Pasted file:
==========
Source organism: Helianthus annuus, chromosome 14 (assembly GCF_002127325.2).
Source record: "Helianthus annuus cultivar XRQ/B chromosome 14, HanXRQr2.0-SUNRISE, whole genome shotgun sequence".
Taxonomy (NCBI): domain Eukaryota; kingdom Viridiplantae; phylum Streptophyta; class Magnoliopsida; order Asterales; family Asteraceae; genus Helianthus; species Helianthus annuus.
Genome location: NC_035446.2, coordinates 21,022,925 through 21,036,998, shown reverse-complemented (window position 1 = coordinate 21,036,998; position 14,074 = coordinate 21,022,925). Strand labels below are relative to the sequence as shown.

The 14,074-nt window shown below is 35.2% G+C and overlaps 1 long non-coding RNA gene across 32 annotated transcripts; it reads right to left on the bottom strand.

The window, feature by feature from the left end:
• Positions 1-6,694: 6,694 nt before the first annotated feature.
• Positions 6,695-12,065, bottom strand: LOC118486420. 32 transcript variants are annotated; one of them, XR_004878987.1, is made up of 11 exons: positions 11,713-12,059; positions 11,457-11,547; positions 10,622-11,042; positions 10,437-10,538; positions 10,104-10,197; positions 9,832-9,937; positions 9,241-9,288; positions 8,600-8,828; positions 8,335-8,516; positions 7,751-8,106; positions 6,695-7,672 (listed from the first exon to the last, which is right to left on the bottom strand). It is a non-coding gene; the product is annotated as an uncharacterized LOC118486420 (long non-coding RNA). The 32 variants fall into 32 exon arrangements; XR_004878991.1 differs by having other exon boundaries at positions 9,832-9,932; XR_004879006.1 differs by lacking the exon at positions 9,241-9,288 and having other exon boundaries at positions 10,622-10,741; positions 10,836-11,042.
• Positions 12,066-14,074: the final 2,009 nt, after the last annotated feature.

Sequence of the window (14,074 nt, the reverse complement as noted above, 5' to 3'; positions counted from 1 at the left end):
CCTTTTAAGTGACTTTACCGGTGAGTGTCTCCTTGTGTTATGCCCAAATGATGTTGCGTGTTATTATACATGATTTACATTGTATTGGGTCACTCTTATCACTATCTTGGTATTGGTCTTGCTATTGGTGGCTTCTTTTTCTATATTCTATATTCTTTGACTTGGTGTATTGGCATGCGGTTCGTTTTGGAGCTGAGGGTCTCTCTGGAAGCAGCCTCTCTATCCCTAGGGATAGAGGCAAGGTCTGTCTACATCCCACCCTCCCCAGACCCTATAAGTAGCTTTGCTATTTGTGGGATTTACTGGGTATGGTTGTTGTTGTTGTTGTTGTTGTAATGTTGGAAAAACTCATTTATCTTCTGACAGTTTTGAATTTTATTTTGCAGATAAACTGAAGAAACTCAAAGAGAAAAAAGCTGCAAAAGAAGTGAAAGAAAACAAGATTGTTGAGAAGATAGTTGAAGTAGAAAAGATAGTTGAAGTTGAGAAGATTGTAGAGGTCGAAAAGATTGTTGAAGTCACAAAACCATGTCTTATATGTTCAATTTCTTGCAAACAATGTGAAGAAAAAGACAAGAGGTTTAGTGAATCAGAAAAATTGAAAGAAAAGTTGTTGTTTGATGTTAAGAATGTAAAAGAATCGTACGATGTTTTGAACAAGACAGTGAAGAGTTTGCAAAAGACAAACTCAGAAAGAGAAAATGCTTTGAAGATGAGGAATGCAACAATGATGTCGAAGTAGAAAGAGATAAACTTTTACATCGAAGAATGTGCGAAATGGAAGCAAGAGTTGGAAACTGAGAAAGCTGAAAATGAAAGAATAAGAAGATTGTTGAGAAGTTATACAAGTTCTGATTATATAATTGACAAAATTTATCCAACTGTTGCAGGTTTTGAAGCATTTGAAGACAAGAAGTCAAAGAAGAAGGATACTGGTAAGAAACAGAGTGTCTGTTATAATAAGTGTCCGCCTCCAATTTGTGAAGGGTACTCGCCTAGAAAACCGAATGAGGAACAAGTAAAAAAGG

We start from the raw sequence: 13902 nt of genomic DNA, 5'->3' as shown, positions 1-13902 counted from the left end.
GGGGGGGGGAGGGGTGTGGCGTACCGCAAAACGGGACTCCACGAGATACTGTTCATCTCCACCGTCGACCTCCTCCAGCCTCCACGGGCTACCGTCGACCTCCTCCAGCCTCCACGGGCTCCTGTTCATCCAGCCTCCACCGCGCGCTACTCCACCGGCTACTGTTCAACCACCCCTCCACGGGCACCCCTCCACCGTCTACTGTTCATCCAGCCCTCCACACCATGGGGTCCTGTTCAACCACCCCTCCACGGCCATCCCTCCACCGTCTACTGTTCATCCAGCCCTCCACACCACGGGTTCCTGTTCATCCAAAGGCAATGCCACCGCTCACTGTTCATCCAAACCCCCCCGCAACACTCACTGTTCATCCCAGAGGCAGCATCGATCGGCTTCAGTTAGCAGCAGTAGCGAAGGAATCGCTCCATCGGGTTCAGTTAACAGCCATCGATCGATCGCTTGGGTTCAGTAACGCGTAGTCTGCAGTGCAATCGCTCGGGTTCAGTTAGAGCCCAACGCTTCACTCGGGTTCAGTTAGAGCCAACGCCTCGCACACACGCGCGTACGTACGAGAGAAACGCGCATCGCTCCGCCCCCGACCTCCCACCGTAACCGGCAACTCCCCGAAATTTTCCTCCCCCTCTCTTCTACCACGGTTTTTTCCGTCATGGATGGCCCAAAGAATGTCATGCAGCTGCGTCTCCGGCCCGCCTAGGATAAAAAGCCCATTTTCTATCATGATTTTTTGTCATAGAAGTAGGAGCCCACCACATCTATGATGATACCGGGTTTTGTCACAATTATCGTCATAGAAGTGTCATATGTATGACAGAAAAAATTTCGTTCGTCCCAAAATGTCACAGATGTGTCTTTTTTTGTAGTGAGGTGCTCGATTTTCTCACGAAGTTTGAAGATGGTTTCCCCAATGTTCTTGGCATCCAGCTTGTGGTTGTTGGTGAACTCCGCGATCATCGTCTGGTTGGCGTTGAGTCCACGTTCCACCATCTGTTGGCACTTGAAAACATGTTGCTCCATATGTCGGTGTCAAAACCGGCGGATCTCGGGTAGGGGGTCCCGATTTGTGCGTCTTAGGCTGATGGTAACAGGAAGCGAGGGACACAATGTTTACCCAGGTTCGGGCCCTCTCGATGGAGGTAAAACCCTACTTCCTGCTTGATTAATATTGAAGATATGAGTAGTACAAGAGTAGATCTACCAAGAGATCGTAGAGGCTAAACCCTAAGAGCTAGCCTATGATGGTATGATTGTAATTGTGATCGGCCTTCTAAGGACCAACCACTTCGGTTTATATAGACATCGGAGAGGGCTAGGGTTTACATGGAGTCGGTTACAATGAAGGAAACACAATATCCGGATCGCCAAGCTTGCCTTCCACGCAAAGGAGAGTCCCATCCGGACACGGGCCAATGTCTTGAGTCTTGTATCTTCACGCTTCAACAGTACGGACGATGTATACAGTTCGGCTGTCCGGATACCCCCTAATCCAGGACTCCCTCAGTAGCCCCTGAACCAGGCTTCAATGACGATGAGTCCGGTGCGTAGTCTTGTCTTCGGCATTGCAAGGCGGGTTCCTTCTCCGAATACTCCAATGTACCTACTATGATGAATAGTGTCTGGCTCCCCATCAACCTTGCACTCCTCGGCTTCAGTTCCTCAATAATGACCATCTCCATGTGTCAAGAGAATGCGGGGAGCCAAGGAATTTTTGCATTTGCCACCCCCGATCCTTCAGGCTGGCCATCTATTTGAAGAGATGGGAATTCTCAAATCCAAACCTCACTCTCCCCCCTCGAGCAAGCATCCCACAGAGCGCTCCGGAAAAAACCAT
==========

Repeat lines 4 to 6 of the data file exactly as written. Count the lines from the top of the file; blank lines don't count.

Genome location: NC_035446.2, coordinates 21,022,925 through 21,036,998, shown reverse-complemented (window position 1 = coordinate 21,036,998; position 14,074 = coordinate 21,022,925). Strand labels below are relative to the sequence as shown.

The 14,074-nt window shown below is 35.2% G+C and overlaps 1 long non-coding RNA gene across 32 annotated transcripts; it reads right to left on the bottom strand.

The window, feature by feature from the left end: